1
$\begingroup$

I have to find $$\int\limits_{0}^{1}x(x+a)^{1/p}\text{ d}x$$ and I'm told to use two substitutions, $u=(x+a)^{1/p}$ and $u=x+a$.

However, I can't find the derivative of $u$, $\text{d}u$, to replace once I've done the substitution - could someone offer a bit of insight into what I'm missing here? Thank you!

$\endgroup$
  • 2
    $\begingroup$ Use the power rule and the chain rule. $\endgroup$ – TorsionSquid Sep 6 '15 at 19:22
  • 6
    $\begingroup$ Easier, I think, to write $x=(x+a)-a$ and split the integral into two. $\endgroup$ – lulu Sep 6 '15 at 19:23
  • $\begingroup$ For the substitution $u=x+a$, you can use $du=dx$ (since $\frac{du}{dx}=1$). For the substitution $u=(x+a)^{1/p}$, you have $x=u^p-a$ so $dx=pu^{p-1}du$. $\endgroup$ – user84413 Sep 6 '15 at 22:32
3
$\begingroup$

Hint: $$\int_{0}^{1}x(x+a)^{1/p}\,dx = \int_{0}^{1}(x+a)^{1+1/p}\,dx-a\int_{0}^{1}(x+a)^{1/p}\,dx$$ and: $$\int_{0}^{1}(x+a)^{\beta}\,dx = \left.\frac{(x+a)^{\beta+1}}{\beta+1}\right|_{0}^{1}=\frac{(1+a)^{\beta+1}-a^{\beta+1}}{1+\beta}.$$

$\endgroup$
  • $\begingroup$ Thank you, that actually helped get me started! $\endgroup$ – Faith Sep 10 '15 at 0:15
0
$\begingroup$

As the others have suggested, we need to use the anti-power rule:

$$\int{x^a}dx=\frac{1}{a+1}x^{a+1}$$

Also as the comment has suggested, we may use $x=(x+a)-a$ to substitute the first $x$:

$$\int_{0}^{1}x(x+a)^{\frac{1}{p}}dx = \int_{0}^{1}[(x+a)-a](x+a)^{\frac{1}{p}}dx$$

This works because $(x+a)-a = x+a-a = x$. Let us continue with the expansion:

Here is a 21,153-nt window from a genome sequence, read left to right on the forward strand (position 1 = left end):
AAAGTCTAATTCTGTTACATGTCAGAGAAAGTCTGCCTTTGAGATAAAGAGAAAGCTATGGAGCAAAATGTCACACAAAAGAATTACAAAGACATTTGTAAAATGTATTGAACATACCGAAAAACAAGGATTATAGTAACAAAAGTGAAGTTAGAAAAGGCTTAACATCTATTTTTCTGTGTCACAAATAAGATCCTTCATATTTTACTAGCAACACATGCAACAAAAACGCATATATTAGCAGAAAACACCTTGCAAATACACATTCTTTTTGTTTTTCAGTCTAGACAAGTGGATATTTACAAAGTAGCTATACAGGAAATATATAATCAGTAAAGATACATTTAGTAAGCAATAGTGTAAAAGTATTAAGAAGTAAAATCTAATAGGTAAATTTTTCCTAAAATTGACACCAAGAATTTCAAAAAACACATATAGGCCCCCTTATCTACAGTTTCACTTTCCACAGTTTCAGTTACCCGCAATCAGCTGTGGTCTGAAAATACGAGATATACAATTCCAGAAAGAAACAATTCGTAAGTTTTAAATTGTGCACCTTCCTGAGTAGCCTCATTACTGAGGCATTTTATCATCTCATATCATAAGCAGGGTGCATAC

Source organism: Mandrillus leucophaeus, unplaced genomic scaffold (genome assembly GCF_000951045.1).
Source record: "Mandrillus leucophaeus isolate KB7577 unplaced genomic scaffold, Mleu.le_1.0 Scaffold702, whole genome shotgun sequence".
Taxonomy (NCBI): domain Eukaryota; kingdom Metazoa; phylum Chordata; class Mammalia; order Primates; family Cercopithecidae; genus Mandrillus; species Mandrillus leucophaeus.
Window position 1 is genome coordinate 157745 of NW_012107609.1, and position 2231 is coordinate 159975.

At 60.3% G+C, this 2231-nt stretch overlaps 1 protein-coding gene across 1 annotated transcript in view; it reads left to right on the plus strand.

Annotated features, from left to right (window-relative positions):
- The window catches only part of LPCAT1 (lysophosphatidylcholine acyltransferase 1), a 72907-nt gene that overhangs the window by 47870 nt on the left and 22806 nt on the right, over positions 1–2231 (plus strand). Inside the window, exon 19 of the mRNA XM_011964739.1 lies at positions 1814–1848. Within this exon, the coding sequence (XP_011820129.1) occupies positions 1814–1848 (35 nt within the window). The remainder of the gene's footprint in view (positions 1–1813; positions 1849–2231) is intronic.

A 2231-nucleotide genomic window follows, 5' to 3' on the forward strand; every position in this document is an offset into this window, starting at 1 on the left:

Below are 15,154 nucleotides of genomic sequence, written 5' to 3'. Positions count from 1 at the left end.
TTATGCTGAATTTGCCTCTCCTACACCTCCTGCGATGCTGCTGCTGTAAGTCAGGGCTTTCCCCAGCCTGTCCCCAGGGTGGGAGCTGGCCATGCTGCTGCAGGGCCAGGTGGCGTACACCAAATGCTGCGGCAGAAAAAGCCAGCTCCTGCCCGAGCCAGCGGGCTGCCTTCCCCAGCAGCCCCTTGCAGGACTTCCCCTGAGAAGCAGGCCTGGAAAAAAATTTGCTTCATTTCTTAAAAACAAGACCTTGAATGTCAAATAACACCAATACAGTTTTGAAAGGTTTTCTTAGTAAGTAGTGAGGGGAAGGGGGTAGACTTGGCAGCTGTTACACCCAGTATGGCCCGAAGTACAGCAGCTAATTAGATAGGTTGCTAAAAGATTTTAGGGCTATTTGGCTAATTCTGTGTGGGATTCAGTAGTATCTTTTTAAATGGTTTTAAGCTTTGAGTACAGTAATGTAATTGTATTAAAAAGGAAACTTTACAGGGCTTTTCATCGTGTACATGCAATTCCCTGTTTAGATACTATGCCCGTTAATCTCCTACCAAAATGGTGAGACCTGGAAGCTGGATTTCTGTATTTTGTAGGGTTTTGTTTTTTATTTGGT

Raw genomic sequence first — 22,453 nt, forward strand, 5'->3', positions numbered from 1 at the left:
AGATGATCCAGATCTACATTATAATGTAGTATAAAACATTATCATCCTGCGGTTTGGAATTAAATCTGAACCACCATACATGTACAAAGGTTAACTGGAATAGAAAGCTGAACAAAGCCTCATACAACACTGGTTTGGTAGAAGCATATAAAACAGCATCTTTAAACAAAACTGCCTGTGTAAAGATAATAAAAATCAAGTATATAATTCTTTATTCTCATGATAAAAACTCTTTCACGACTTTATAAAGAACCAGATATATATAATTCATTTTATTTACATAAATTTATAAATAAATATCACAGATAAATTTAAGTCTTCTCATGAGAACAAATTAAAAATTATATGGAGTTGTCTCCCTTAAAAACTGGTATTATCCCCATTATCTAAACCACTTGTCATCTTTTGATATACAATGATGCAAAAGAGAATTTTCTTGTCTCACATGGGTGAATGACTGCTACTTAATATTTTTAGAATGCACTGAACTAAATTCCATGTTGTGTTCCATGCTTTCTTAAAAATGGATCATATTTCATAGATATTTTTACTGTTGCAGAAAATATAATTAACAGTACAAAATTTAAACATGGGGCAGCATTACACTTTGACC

$$\int_{0}^{1}[(x+a)(x+a)^{\frac{1}{p}} - a(x+a)^{\frac{1}{p}}]dx$$ $$=\int_{0}^{1}(x+a)^{\frac{1}{p}+1}dx - a\int_{0}^{1}(x+a)^{\frac{1}{p}}dx$$

Now we use the anti-power rule to continue: ($\frac{1}{p}+1=\frac{1+p}{p}$)

$$\int_{0}^{1}(x+a)^{\frac{1+p}{p}}dx - a\int_{0}^{1}(x+a)^{\frac{1}{p}}dx$$ $$=[(1+\frac{1+p}{p})(x+a)^{1+\frac{1+p}{p}} - a((1+\frac{1}{p})(x+a)^{1+\frac{1}{p}}]|_{0}^{1}$$ $$=\frac{1+2p}{p}(1+a)^{\frac{1+2p}{p}}-\frac{1+2p}{p}(a)^{\frac{1+2p}{p}}-a[\frac{p+1}{p}(1+a)^{\frac{p+1}{p}}-\frac{p+1}{p}(a)^{\frac{p+1}{p}}]$$ $$=\left(\frac{1}{p}+2\right)(1+a)^{\frac{1}{p}}(1+a)^2 - \left(\frac{1}{p}+1\right)(1+a)^{\frac{1}{p}}(1+a)a - \left(\frac{1}{p}+2\right)a^{\frac{1}{p}}a^2 + \left(\frac{1}{p}+1\right)a^{\frac{1}{p}}a^2$$ $$=(1+a)^{\frac{1}{p}}(1+a)^2 \left( \left(\frac{1}{p}+2\right) - \left(\frac{a}{1+a}\right) \right) - a^{\frac{1}{p}}a^2$$ $$=(1+a)^{\frac{1}{p}}(1+a)\left( \frac{1+a+2p+ap}{p} \right) - a^{\frac{1}{p}}a^2$$

$\endgroup$
  • $\begingroup$ That's awesome! Thank you for providing such a detailed solution, it was very helpful. $\endgroup$ – Faith Sep 10 '15 at 0:19

Your Answer

By clicking “Post Your Answer”, you agree to our terms of service, privacy policy and cookie policy

Not the answer you're looking for? Browse other questions tagged or ask your own question.